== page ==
And another angel came and stood at the altar with a golden censer, and he was given much incense to offer with the prayers of all the saints on the golden altar before the throne, and the smoke of the incense, with the prayers of the saints, rose before God from the hand of the angel. Then the angel took the censer and filled it with fire from the altar and threw it on the earth, and there were peals of thunder, rumblings, flashes of lightning, and an earthquake. Revelation 8:3-5
John Piper, in a sermon, “The Prayers of the Saints and the End of the World”
The utterly astonishing thing about this text is that it portrays the prayers of the saints as the instrument God uses to usher in the end of the world with great divine judgments. It pictures the prayers of the saints accumulating on the altar before the throne of God until the appointed time when they are taken up like fire from the altar and thrown upon the earth to bring about the consummation of God’s kingdom.
In other words, what we have in this text is an explanation of what has happened to the millions upon millions of prayers over the last 2,000 years as the saints have cried out again and again, “Thy kingdom come . . . Thy kingdom come.” Not one of these prayers, prayed in faith, has been ignored. Not one is lost or forgotten. Not one has been ineffectual or pointless. They have all been gathering on the altar before the throne of God.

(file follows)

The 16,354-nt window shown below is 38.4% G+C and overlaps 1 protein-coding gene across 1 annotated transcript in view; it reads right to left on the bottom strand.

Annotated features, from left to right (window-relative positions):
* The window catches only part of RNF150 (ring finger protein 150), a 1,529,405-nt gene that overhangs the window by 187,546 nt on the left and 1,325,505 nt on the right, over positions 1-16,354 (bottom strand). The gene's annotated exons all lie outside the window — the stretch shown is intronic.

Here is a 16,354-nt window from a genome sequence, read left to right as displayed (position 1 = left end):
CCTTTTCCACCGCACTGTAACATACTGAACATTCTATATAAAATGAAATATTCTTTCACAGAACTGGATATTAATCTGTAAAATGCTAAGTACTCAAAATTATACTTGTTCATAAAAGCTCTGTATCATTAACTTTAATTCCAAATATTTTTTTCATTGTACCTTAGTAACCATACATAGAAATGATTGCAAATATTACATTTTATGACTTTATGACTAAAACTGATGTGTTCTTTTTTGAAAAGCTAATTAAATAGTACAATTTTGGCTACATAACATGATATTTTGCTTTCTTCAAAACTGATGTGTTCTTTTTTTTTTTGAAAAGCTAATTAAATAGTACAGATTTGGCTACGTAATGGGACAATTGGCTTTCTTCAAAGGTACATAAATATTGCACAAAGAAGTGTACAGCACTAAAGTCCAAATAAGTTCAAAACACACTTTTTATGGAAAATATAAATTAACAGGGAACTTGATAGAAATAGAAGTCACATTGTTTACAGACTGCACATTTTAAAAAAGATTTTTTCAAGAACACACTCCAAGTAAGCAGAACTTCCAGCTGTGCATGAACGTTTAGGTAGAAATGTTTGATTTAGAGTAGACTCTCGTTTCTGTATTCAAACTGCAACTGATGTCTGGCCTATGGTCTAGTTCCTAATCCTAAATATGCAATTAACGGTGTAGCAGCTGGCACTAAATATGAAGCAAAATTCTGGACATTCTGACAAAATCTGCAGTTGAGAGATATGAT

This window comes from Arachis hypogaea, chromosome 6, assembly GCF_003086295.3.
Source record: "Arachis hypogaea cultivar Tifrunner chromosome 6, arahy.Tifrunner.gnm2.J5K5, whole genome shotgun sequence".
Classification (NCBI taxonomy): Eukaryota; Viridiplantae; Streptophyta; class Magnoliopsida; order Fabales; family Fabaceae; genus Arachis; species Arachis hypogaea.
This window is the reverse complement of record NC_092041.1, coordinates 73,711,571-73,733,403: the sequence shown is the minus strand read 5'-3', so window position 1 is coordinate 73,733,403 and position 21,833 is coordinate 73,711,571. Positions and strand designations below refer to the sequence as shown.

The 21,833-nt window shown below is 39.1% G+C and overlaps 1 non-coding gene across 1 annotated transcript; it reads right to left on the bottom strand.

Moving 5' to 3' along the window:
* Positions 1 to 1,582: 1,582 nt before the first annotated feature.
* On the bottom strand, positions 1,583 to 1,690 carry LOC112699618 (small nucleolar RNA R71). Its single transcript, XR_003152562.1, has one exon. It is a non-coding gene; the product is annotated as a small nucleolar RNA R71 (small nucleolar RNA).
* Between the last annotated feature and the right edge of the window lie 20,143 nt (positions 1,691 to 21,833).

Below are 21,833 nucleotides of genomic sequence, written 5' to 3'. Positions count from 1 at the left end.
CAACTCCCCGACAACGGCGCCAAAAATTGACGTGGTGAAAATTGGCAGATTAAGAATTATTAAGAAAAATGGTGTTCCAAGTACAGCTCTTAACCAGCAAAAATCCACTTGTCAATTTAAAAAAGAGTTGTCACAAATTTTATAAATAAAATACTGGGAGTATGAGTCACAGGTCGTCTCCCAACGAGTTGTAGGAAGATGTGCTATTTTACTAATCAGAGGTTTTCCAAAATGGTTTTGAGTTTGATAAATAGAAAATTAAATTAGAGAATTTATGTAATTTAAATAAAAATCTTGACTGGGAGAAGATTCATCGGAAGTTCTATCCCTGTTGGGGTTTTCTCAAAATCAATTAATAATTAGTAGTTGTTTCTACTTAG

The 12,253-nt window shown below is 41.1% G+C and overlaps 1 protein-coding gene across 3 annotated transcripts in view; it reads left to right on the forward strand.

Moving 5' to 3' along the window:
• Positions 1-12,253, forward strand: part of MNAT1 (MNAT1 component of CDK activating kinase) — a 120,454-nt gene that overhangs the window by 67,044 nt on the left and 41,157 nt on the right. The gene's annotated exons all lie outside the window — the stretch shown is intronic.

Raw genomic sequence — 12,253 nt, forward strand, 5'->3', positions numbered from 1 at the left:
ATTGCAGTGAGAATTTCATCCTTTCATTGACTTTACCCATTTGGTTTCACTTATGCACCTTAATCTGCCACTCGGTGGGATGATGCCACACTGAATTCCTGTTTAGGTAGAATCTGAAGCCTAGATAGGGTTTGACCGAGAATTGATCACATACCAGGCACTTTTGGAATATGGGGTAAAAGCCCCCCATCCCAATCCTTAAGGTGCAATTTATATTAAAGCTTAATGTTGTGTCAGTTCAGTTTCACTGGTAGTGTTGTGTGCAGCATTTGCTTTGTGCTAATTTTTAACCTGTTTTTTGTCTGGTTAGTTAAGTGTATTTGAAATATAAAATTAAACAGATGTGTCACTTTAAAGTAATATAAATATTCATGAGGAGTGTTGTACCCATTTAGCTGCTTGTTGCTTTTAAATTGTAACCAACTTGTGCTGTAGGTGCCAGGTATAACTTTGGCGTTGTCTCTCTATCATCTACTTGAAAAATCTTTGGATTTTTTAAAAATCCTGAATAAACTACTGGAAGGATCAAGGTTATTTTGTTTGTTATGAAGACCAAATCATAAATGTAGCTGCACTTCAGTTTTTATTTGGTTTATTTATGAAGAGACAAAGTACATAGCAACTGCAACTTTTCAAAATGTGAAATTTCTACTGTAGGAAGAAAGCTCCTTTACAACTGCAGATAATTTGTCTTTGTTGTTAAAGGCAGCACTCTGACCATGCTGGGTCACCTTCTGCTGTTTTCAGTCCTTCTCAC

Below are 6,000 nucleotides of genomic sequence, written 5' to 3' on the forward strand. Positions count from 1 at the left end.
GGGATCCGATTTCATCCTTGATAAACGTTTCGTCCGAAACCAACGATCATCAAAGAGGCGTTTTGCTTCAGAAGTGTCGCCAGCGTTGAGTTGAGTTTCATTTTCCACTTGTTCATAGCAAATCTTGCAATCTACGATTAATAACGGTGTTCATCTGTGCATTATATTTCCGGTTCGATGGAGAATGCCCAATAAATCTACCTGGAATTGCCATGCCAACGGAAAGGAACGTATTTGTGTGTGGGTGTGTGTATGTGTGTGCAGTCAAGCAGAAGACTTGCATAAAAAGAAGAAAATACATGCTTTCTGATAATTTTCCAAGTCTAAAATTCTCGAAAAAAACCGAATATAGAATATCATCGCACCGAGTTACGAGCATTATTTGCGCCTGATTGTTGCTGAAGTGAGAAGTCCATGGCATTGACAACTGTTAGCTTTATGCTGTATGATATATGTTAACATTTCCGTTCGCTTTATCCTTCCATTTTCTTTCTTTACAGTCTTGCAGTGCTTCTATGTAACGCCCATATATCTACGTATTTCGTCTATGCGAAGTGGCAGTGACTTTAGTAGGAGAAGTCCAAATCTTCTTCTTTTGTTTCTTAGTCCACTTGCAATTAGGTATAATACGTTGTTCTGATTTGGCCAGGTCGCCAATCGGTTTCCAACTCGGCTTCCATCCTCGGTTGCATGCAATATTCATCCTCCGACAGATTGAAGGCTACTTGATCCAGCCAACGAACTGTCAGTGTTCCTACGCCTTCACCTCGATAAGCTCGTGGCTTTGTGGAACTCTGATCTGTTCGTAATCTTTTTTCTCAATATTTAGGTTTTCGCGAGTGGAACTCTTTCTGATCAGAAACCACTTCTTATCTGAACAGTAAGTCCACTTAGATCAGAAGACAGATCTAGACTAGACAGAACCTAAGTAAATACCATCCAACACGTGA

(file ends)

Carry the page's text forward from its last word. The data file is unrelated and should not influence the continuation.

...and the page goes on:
And the flame has been growing brighter and brighter and more and more pleasing in the presence of God. And the time will come when God will command his holy angel to take his mighty censer and fill it with fire from the altar where the prayers burn before the Lord, and pour it out on the world to bring all God’s great and holy purposes to completion. Which means that the consummation of history will be owing to the supplication of the saints who cry to God day and night. Not one God-exalting prayer has ever been in vain…..
…..There are at least two practical implications of this for us. One is what Jesus said in Luke 18:1, “We ought to always pray and not to lose heart.” This truth—that prayers are stored up on the altar of God and made the power for great divine interventions in history—should encourage us that it is not pointless to pray again and again, “Hallowed be thy name. Thy kingdom come. Thy will be done on earth as it is in heaven.”
And I can’t help but conclude from this that the principle applies to answers to prayer in the shorter run—that is, as we pray for any given thing, our prayers are stored up on the altar of God with the prayers of others for that thing until they reach God’s appointed proportion and then God pours them out in blessing in the best way for all concerned. So that no believing prayer is in vain. Ever.
2 thoughts on “John Piper: “no believing prayer is in vain. Ever.””
Reblogged this on Praying for the millennials.
Thanks for that post. It was encouraging and thought provoking.
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